If your company imports, or uses any imported products, arriving on wooden pallets or in wooden containers, there’s some pending legislation you should know about. While there are plenty of efforts afoot to stop terrorists, there is a threat from another cabal that will impact your business.
More than $1.2 trillion in imported goods pass through this nation’s ports every year, almost half of incoming U.S. trade. Much of this enters on wooden pallets.
In early June (as we went to press), the Animal and Plant Health Inspection Service (APHIS), part of the Department of Agriculture, was proposing to amend the regulations for the importation of nonmanufactured wood articles. These rules follow, closely, its regulations on exportation of nonmanufactured wood products such as pallets and containers.
APHIS proposes to adopt an international standard entitled Guidelines for Regulating Wood Packaging Material in International Trade that was approved by the Interim Commission on Phytosanitary Measures of the International Plant Protection Convention (IPPC) on March 15, 2002. The standard calls for wood packaging material to be either heat treated or fumigated with methyl bromide, in accordance with the guidelines, and marked with an approved international mark certifying treatment.
The IPPC guidelines represent the current international standard determined to be necessary and effective for controlling pests in wood packaging material used in global trade. The current U.S. requirements for wood packaging material are not fully effective.
Apparently, APHIS has shown by analyses of pest interceptions at ports, that an increase in pests associated with wood packaging material continues. This increase in pests was found in wood packaging material that does not meet the IPPC guidelines (e.g., wood packaging material from everywhere except China, which must already be treated due to past pest interceptions). This change would affect all persons using wood packaging material in connection with importing goods into the United States.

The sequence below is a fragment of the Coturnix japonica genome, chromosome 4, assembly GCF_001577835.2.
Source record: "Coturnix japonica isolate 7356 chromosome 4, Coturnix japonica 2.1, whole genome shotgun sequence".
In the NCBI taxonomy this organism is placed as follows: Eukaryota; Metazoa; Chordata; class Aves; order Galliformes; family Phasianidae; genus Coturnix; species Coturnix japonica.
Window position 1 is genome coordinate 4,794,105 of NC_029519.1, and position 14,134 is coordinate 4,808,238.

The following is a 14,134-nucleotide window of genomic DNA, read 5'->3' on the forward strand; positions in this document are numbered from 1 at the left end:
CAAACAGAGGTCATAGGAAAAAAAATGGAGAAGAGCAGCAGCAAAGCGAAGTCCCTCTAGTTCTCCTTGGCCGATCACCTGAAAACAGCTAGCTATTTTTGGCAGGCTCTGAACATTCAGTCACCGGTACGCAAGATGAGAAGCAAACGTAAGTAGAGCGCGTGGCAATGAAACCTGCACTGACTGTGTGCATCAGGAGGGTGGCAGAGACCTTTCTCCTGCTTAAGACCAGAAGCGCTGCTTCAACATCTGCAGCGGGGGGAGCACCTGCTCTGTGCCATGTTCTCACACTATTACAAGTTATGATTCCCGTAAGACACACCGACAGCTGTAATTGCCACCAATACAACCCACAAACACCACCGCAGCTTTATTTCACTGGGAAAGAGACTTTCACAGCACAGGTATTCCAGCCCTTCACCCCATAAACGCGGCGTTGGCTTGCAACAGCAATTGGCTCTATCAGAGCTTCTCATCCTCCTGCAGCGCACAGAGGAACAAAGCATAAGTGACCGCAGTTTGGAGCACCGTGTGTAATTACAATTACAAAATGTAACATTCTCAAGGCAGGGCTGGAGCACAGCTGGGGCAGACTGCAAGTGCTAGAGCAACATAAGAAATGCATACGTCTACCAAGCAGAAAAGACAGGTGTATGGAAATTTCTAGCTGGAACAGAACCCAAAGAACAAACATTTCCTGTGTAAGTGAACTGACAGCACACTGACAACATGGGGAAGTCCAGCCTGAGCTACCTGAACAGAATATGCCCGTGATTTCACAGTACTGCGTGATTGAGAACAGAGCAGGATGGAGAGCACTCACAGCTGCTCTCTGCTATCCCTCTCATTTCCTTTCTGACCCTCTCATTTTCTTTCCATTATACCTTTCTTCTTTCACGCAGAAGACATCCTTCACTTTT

Logs, lumber and other nonmanufactured wood articles imported into the U.S. pose a significant hazard of introducing plant pests, including pathogens, detrimental to agriculture and to natural, cultivated and urban forest resources. Take the Asian longhorned beetle — please.
Our friend, known as ALB, has raised its ugly little head again, forcing APHIS to expand its quarantined areas to prevent the spread of ALB to other states and other countries.
The regulations designate certain items as regulated articles. Regulated articles may not be moved interstate from quarantined areas except in accordance with specific conditions. These items include green lumber and other material possibly used to build pallets and containers.
APHIS says this rulemaking is necessary on an emergency basis to prevent the artificial spread of ALB to non-infested areas of the United States.
APHIS is proposing to amend the regulations to decrease the risk of solid wood packing material (SWPM) introducing plant pests into the United States. SWPM is defined in the regulations as “wood packing material other than loose wood packing material, used or for use with cargo to prevent damage, including, but not limited to, dunnage, crating, pallets, packing blocks, drums, cases and skids.” Introductions into the United States of exotic plant pests such as the pine shoot beetle and the Asian longhorned beetle have been linked to the importation of SWPM.
Because SWPM is often re-used, recycled or re-manufactured, the true origin of any piece of SWPM is difficult to determine.
What can you do? You can start by visiting the agency’s Web site, aphis.usda.gov, for the most current information and locations of hearings on this subject. It now appears the bugs are going to get into your business, coming and going. There is a need to develop globally accepted measures that may be applied to SWPM by all countries to eliminate the risk for most quarantined pests and significantly reduce the risk from other pests that may be associated with the SWPM.
Clyde E. Witt, executive editor [email protected]